Infinimata Press: Projects: Royale Hunger Dept.

By Serdar Yegulalp on 2012-03-23 10:15:00-04:00 No comments

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So far I've been sneaky and avoided saying much about The Hunger Games, especially the way it's been compared (unfairly, if you ask me) to Battle Royale. Without having read Games yet — it's on the agenda, though — I'll just say they seem like parallel implementations of some of the same concepts.

I bring that back up here, though, as a way to talk about a larger subject that the two invoke together: Are the best dystopias just a reflection of the excesses of the time that they were written in, or do they look at something deeper?

This question comes out of some previous musing I've done in the same basic vein: that any work of SF, like any work of fiction, is a product of its moment in time. We can write stylistic imitations of the work of past eras (The Sot-Weed Factor, and a good smattering of recent steampunk come to mind), but what we can't do is write something as if it were a true product of that era. We could, but at the same time we'd know it wasn't a completely honest endeavor. You can't writ, say, Chaucerian-era fiction today simply because the whole of the Chaucerian mindset no longer exists. The best of it (one would hope) has become one with the modern mindset. (Again, you can write fiction set in those periods, but you are not going to have much choice except to approach it with some grain of modern sensibility.)

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Likewise, any dystopia is going to be written from a sense of what the wretched excess of the day is. Yesterday's wretched excess may seem like today's quaint and distant concern. Few people expect the whole of the future to resemble 1984 or Brave New World (or We, or Kallocain), but we do fear that elements of those things will have dominion over our lives. In fact, I'd say we're discovering that one of the hallmarks of a dystopia is that the whole vision doesn't have to be accepted in toto for it to be valid. The worst aspects of all four of those books' visions continue to come true every day; they just had the nerve to push their central conceit to become the size of a world.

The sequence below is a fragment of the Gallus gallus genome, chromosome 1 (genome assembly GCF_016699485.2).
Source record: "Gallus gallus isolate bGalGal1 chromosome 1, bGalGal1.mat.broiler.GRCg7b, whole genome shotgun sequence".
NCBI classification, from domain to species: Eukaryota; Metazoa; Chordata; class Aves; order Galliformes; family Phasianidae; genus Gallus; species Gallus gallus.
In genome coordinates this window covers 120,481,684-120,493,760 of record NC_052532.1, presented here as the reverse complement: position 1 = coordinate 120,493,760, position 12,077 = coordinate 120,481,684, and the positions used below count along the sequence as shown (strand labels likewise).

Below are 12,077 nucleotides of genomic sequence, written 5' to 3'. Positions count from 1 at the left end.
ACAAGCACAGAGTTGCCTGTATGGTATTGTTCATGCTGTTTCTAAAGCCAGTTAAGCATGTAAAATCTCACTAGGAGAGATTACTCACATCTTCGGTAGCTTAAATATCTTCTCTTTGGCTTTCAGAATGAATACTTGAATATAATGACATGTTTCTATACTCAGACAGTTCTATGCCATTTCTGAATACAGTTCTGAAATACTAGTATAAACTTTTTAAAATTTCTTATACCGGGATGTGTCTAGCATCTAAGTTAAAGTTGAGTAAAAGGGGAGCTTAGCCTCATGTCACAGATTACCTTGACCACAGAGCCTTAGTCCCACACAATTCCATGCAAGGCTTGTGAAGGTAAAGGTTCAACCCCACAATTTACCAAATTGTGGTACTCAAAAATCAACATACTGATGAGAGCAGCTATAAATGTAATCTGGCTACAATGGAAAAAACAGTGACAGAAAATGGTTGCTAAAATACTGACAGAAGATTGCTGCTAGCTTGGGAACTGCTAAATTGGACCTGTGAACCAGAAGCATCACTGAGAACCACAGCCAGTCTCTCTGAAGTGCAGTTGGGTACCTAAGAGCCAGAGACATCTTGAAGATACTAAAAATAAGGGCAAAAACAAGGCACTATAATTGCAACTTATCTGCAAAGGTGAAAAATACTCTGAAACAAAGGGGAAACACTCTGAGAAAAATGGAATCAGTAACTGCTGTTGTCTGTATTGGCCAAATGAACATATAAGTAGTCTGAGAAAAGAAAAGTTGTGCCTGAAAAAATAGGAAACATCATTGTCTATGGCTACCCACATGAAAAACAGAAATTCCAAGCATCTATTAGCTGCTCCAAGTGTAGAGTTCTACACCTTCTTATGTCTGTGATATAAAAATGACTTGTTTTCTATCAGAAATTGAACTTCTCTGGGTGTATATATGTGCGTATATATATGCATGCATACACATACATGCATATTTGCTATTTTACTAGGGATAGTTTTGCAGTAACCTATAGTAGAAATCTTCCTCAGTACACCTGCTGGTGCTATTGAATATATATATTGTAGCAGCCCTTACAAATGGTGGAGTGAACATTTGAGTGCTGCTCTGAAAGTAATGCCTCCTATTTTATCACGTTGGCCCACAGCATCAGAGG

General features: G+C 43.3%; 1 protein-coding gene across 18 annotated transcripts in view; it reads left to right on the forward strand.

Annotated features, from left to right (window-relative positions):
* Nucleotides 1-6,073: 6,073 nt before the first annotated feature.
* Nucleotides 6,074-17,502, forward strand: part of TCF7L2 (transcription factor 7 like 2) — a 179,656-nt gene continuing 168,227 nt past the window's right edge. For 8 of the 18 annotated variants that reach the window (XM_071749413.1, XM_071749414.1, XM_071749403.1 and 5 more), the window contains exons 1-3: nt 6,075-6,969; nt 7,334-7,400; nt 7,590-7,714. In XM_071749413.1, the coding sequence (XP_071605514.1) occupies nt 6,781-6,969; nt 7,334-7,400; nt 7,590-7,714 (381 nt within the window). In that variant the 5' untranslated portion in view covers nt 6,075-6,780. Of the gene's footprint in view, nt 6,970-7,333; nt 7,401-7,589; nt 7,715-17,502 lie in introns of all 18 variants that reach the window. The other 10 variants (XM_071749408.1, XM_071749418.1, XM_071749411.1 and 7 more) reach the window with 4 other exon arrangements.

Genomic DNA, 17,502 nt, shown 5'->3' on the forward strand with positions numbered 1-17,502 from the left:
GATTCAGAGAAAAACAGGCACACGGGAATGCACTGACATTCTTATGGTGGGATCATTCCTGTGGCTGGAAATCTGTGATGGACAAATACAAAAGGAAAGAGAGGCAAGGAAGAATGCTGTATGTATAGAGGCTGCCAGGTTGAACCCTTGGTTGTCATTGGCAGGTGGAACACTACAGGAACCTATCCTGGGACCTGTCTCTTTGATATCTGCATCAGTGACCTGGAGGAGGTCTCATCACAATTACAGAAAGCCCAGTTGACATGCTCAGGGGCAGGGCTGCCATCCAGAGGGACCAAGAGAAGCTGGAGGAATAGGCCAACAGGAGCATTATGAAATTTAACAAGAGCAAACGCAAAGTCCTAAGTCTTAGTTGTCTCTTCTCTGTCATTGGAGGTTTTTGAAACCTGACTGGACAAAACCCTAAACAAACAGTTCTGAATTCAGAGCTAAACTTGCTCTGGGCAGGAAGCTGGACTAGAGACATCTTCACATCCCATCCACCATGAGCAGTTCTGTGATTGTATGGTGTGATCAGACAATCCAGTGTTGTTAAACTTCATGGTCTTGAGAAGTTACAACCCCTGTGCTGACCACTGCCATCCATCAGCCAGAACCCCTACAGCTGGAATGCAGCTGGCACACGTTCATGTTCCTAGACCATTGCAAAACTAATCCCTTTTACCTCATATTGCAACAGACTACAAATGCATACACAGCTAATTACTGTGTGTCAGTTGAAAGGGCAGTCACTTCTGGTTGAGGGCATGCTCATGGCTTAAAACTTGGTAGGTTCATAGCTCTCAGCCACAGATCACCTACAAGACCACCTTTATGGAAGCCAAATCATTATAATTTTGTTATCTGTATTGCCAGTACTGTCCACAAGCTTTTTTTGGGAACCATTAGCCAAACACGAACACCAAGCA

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A good dystopia rarely ages badly, in part because there isn't a single age in which mankind could not be said to be in crisis. There's always going to be something resonant about seeing some aspect of our crises writ large and made into the size of a whole world. We still read 1984 not because we continue to worry about the threat of Soviet Communism but because we remain unnerved by the way those in power are ostensibly determined to continue to stay in power at any cost and by any means — for no other reason than to stay in power. That dilemma is ageless. We, likewise, has its whole meaning summed up in the lines "What is the last revolution?" — words that had great resonance in 1921 Russia, but have lost none of their weight with time and in fact only gained it.

How Hunger Games and Battle Royale (the latter of which I reviewed a while back) hold up and remain relevant in the decades to come is nothing I can predict. Royale has had a little more than a decade under its own belt; its venom is still fresh. Hunger Games only just recently appeared, and so it's even more untested. The only way to tell what in either one will outlast the moment is to wait.

Tags: Flight of the Vajra dystopia fiction science fiction writing